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Connecting two GPIO pins together?

Posted: Sun Mar 24, 2013 11:48 pm
by realtek
Hi,

Is it possible to detect if two GPIO pins have been basically linked together or would this short something out?

I was hoping to work the opposite and have a relay that is switched externally and tell the PI it has been switched??

Thanks!

Re: Connecting two GPIO pins together?

Posted: Mon Mar 25, 2013 8:26 am
by techpaul
If your relay has two contacts use one for switching the load and one foir signalling the Pi.

Ebsure Pi input has a pullup, connect a Normally Open contact (NO) to Pi GND, Connect the associated Common to the Pi GPIO input.

Just like a switch. This assumes you have a Double Pole Relay and you only need one pole to switch your load.

Re: Connecting two GPIO pins together?

Posted: Mon Mar 25, 2013 8:57 am
by cae2100
another solution could be to do it in software instead just using one pin for output, then switch it to input and read the state, then set it back as output again. when you switch it to input, it stays at whatever state it was at before switching.

Re: Connecting two GPIO pins together?

Posted: Sun Mar 31, 2013 12:30 pm
by tophat
Following on from this : I have GPIO2 configured as an input port to count relay closures on a flowmeter.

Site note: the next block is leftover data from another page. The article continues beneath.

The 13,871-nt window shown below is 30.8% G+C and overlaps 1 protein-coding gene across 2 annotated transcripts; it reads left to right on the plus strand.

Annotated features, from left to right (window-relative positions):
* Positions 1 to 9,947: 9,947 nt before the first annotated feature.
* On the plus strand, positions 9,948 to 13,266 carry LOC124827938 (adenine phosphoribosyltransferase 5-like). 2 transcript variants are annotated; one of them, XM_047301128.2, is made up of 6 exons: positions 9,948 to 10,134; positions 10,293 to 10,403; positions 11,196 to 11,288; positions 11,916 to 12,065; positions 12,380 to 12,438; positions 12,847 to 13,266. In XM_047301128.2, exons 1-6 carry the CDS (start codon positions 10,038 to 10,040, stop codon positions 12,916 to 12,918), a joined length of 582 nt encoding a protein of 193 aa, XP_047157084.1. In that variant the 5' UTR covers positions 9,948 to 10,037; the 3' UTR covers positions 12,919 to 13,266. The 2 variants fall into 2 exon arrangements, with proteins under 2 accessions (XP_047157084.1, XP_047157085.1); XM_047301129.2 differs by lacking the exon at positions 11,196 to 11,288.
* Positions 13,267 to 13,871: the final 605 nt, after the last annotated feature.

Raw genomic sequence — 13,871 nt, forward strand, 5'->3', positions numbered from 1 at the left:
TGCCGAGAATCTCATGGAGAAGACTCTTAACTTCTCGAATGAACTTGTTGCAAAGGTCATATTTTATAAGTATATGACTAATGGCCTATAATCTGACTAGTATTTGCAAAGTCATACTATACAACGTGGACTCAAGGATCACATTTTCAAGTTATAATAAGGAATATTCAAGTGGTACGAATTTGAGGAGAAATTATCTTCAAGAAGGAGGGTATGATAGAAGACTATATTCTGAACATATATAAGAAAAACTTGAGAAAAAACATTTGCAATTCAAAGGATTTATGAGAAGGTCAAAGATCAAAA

To test this I want to use GPIO1 as an output port.
Do i need to connect GPIO1 to a transistor and relay circuit (control side of relay) then I would to simulate the flowmeter and connect GPIO2 to the power side (say a Normally open contact) of the same relay ?
Or is there an easier way ?

Re: Connecting two GPIO pins together?

Posted: Sun Mar 31, 2013 5:21 pm
by techpaul
Not sure what exactly you are trying to achieve, see if you post a diagran of how you were thinking of wiring and what the function of each GPIO is for now and in final installation.

Re: Connecting two GPIO pins together?

Posted: Sun Mar 31, 2013 6:16 pm
by aTao
If you want to use a GPIO in to monitor another GPIO out then just connect the 2 with a resistor, 1k0 will do just fine.
Its slightly better to use a resistor instead of a wire for those "Dohh!" moments when you realise they are both outputs and have different output levels. sure the RPi current limits its outs but if you make a habit of it then you start asking a lot from the power supply.

*Edit:

The outputs are not current limited, the current setting on an output determines the maximum current you can draw while still getting a valid output.